Ableton Push 2 is a gummy, sticky TPE mess


I bought perfect push ups and kept them near the shutters which were always shut, that finish became a crud magnet and eventually I had to throw them away because of how gross it got. Ah well. When my push 2 and SL MKIII tot away I will have to buy a new one.

Bad design indeed


same issue here. like some have said, it seems to be related to heat. mine was next to a window over summer and the exposed rear of the unit is now a mess of sticky dust and fingerprints.


Could be something covered in the guarantee, I guess.

Direct sun, but also sweat can be factors for the gear to quickly deteriorate…


I think this is happening slowly to my Qunexus; the casing is starting to look like it had a beer spilled on it…


We should have a science lab challenge on who can keep their rubberized finish looking good the longest.

My Push 2. Born November 12,2015


I find that this kind of sticky transformation happens to some of my stuff when I don’t use them over a long period of time. Headphone cords, wacom pen grip, computer mouse etc. And I don’t store them in direct sunlight or anything like that.


i asked my wife about this (she works at a place that makes silicone molds etc), and she thinks it happens eventually anyway, but heat can speed up the deterioration process.


Untested - But you might be able to restore it with rubber restorer aerosol, the kind of substance which is used to restore printer rollers and tape pinch rollers, two brands that I know of are AF Platenclene or Electrolube RRR.


How toxic is that stuff?


Really? The push button’s are deteriorating?
I’ve had mine for 10 years and it’s fine… Stage2 or original?


Not too sure, you should be able to find out from the datasheet for the product before buying it though.

Should re-iterarate again though I have not tried it personally on this type of problem, so it might not cure the problem, I have used it on rubber products in the past (tape pinch rollers mainly) and had good results, it revitalizes them.


Mines about 3 years old. I use it all the time, however, I seldom ever touch the areas where it’s gotten sticky. I think I agree with the theory about heat. The pattern of damage on mine definitely aligns with that in my environment (ie there are some sticky areas that are shielded from sunlight, but would still get warm (but not hot!) on a summer day. I contacted Ableton. Waiting to hear back.


This thread is making me worry about the coating on the Digi* / mk2 buttons… hopefully they don’t suffer the same fate.

oh shit, I have two pairs of AIAIAI headphones; the older pair hasn’t shown any signs of this yet, but I’ll have to keep an eye on them! I remember the cable on an old pair of Sennheiser canalphones I had got really gummy after sitting in my desk drawer for a few months.


I can’t say for sure, and admittedly, I’ve only owned my MPC Live for a few weeks now; however, I read a reply on one of the forums, from one of the Akai reps, addressing a user question about chipped paint, and his answer suggested that the surface on the MPC Live is merely a matte-finish paint on plastic. And from the looks of the pics the user posted, it certainly did look like nothing more than a thin layer of paint. So, hopefully, it won’t suffer this fate…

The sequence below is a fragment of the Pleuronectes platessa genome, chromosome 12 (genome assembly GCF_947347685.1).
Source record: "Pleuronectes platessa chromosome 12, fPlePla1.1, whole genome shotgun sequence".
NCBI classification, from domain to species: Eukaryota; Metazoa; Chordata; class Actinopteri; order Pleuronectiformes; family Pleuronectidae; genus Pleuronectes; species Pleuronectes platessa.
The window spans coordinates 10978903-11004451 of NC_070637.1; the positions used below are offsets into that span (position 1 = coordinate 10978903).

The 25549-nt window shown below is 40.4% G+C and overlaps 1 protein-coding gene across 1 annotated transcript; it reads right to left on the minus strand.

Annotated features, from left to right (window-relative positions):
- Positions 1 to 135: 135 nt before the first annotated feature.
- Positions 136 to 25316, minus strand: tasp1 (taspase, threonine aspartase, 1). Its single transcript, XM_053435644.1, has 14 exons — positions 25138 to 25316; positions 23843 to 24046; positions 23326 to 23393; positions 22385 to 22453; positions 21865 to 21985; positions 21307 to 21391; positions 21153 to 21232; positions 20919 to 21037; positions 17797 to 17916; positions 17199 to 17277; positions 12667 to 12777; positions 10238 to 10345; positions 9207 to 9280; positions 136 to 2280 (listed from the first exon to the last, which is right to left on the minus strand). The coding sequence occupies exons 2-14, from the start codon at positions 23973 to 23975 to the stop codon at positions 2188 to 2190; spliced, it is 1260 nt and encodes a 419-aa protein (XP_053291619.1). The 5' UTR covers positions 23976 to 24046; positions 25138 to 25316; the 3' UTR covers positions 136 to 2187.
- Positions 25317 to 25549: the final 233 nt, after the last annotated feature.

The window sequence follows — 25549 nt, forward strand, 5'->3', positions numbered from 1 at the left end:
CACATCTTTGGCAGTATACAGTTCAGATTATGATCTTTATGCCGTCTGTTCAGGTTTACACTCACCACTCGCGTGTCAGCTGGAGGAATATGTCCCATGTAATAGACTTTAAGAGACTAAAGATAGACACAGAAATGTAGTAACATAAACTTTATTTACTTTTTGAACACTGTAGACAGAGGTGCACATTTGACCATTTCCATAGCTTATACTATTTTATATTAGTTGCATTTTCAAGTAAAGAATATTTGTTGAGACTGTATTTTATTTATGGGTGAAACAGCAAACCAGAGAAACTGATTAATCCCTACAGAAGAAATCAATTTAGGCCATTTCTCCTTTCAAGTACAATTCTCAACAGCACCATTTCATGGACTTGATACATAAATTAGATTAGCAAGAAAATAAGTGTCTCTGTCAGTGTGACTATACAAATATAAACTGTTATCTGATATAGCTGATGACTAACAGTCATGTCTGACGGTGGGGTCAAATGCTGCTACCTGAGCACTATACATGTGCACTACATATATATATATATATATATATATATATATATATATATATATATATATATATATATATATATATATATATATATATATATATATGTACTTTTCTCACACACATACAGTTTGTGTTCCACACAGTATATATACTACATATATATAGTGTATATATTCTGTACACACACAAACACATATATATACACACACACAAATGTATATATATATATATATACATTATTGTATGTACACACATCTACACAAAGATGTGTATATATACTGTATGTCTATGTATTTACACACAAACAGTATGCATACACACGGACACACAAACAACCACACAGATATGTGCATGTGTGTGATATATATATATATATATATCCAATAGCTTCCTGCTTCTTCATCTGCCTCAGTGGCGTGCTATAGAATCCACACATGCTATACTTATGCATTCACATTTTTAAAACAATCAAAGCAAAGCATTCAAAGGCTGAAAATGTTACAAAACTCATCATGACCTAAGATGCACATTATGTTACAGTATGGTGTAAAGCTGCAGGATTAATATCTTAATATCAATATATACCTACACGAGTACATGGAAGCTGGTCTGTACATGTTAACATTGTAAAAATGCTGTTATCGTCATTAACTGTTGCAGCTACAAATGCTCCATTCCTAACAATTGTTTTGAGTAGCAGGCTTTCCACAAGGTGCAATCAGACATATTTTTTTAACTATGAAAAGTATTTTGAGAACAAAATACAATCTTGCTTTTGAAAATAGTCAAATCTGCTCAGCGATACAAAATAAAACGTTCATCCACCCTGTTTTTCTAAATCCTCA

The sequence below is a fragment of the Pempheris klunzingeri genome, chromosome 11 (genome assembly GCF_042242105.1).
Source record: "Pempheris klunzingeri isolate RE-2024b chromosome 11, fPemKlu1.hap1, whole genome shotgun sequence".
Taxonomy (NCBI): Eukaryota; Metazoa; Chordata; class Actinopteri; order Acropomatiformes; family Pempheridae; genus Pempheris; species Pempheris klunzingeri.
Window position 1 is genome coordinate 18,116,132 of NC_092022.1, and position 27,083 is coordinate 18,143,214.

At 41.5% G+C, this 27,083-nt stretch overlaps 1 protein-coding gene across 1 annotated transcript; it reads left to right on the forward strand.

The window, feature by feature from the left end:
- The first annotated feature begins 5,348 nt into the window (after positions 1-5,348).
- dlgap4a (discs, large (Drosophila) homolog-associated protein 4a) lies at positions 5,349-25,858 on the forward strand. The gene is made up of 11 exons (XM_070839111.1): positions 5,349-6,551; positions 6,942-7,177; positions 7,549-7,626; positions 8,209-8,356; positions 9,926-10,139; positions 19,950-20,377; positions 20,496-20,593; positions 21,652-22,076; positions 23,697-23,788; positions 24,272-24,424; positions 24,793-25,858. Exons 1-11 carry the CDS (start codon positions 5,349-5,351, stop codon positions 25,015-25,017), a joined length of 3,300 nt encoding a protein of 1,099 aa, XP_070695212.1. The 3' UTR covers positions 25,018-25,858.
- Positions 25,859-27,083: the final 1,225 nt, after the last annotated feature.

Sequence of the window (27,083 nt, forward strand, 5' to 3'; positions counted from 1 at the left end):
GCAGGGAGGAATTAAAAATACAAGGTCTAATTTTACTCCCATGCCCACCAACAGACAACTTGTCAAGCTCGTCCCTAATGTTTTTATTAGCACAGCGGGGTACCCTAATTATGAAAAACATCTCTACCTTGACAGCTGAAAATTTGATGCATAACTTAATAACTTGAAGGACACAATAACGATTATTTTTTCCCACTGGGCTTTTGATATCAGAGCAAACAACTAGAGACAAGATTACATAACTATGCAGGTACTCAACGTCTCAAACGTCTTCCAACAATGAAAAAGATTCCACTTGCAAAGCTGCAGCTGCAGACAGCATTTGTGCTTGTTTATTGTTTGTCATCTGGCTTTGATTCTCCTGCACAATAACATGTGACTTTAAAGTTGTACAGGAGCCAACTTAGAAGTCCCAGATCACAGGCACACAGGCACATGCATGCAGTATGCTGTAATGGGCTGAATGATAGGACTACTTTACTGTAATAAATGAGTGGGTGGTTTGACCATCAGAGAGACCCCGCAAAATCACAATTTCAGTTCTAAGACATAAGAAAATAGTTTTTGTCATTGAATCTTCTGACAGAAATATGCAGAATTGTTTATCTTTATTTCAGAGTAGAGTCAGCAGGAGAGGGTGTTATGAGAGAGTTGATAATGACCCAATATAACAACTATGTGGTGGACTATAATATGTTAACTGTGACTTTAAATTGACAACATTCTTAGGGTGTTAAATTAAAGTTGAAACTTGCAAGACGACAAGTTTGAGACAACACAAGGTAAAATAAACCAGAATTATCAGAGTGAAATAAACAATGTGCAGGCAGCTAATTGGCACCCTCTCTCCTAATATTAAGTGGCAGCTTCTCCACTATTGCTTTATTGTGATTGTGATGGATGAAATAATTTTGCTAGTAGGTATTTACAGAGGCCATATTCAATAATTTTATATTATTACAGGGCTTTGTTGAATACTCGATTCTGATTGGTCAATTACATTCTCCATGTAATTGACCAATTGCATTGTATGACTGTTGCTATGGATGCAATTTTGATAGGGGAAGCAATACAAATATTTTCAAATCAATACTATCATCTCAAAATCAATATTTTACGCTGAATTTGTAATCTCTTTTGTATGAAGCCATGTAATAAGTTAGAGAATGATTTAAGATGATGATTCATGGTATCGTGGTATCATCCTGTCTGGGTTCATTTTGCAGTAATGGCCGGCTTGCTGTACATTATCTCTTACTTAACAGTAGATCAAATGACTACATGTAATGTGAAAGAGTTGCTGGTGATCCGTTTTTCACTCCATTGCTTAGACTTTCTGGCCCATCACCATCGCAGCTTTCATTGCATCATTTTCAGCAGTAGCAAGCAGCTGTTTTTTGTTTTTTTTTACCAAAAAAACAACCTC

Off topic but my monoprice 1/4” cable shielding cracked in a room where there was a good amount of sun coming in.


Same issue here. Glad to read on this topic. I couldn’t find much online.

That said I stumbled upon this, that says washable sticky lint rollers work wonder to remove the filth on sticky parts:


And cover your push with a cloth after use. Light seems to also have an incidence.

Edit: Washable roller in action :


I always thought the rubberized parts went to shit from dust build up. It’s interestig to learn heat plays a major factor.


I have had great results with cornstarch for my little phatty pitch/mod wheels. It binds to the sticky stuff and it rolls right off the wheels.


Might interest some folks that you may still be able to get upgraded replacements for the LP mod/pitch wheel section that have improved pitch spring and are better weighted ( also a bit more rugged I think). I had the older ones replaced as I sent mine in for CV output mod and stiffer voyager key springs. It was $50 to have both installed, it might be something you can do at home though and possibly cheaper to order without installation…


It depends on what the manufacturer values and which raw material was chosen for the rubber keys. For reasons of cost, natural rubbers are not used for such products. These are probably TPEs (thermoplastic elastomers).
In order to obtain the rubber-like properties, plasticizers must be added to the plastic. Over time, these plasticizers can emerge from the structure of the plastic chains and remain on the surface as an adhesive layer.
TPEs are particularly susceptible to hot water, water vapour, oils, fats, alkalis and alcohol.
In addition, UV stabilizers are added to slow down the glibbing and embrittlement of the keys. As mentioned before, it depends on the quality of the raw materials and additives.

We carry out ageing tests
for our articles and I can say that as a manufacturer of plastic products it is really difficult to guarantee consistent quality over a longer period of time.
We only purchase the raw material with certificate and fill it into the material hopper of the injection moulding machines. But which components the manufacturer of the raw material really mixes with me is difficult for me to understand. We only use simple plastics such as polyamide and know the properties very well.
But with TPEs, the proportion of additives is extremely high and therefore difficult to estimate.